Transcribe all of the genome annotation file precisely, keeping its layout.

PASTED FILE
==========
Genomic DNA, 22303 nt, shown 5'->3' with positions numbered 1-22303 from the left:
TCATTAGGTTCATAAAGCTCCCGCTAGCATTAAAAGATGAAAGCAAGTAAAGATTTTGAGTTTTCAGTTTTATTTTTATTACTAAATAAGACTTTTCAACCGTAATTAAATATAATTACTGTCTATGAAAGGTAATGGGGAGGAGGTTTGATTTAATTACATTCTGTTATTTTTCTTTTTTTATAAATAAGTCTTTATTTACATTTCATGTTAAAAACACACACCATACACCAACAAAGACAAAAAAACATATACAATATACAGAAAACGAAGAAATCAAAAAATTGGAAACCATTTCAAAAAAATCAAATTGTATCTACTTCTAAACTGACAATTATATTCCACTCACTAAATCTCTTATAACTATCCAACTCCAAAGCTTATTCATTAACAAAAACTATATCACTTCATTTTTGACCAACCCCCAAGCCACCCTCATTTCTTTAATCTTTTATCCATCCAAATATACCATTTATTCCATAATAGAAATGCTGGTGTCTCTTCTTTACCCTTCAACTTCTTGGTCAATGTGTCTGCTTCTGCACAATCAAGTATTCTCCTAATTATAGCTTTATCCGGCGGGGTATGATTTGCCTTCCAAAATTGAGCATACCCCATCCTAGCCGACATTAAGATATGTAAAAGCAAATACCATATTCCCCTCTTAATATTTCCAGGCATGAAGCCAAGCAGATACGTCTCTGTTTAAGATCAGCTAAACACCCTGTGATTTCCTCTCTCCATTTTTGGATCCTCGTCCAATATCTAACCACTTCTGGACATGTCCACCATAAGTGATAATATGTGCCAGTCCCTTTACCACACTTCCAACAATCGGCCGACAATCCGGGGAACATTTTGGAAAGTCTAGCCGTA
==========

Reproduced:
Genomic DNA, 22303 nt, shown 5'->3' with positions numbered 1-22303 from the left:
TCATTAGGTTCATAAAGCTCCCGCTAGCATTAAAAGATGAAAGCAAGTAAAGATTTTGAGTTTTCAGTTTTATTTTTATTACTAAATAAGACTTTTCAACCGTAATTAAATATAATTACTGTCTATGAAAGGTAATGGGGAGGAGGTTTGATTTAATTACATTCTGTTATTTTTCTTTTTTTATAAATAAGTCTTTATTTACATTTCATGTTAAAAACACACACCATACACCAACAAAGACAAAAAAACATATACAATATACAGAAAACGAAGAAATCAAAAAATTGGAAACCATTTCAAAAAAATCAAATTGTATCTACTTCTAAACTGACAATTATATTCCACTCACTAAATCTCTTATAACTATCCAACTCCAAAGCTTATTCATTAACAAAAACTATATCACTTCATTTTTGACCAACCCCCAAGCCACCCTCATTTCTTTAATCTTTTATCCATCCAAATATACCATTTATTCCATAATAGAAATGCTGGTGTCTCTTCTTTACCCTTCAACTTCTTGGTCAATGTGTCTGCTTCTGCACAATCAAGTATTCTCCTAATTATAGCTTTATCCGGCGGGGTATGATTTGCCTTCCAAAATTGAGCATACCCCATCCTAGCCGACATTAAGATATGTAAAAGCAAATACCATATTCCCCTCTTAATATTTCCAGGCATGAAGCCAAGCAGATACGTCTCTGTTTAAGATCAGCTAAACACCCTGTGATTTCCTCTCTCCATTTTTGGATCCTCGTCCAATATCTAACCACTTCTGGACATGTCCACCATAAGTGATAATATGTGCCAGTCCCTTTACCACACTTCCAACAATCGGCCGACAATCCGGGGAACATTTTGGAAAGTCTAGCCGTA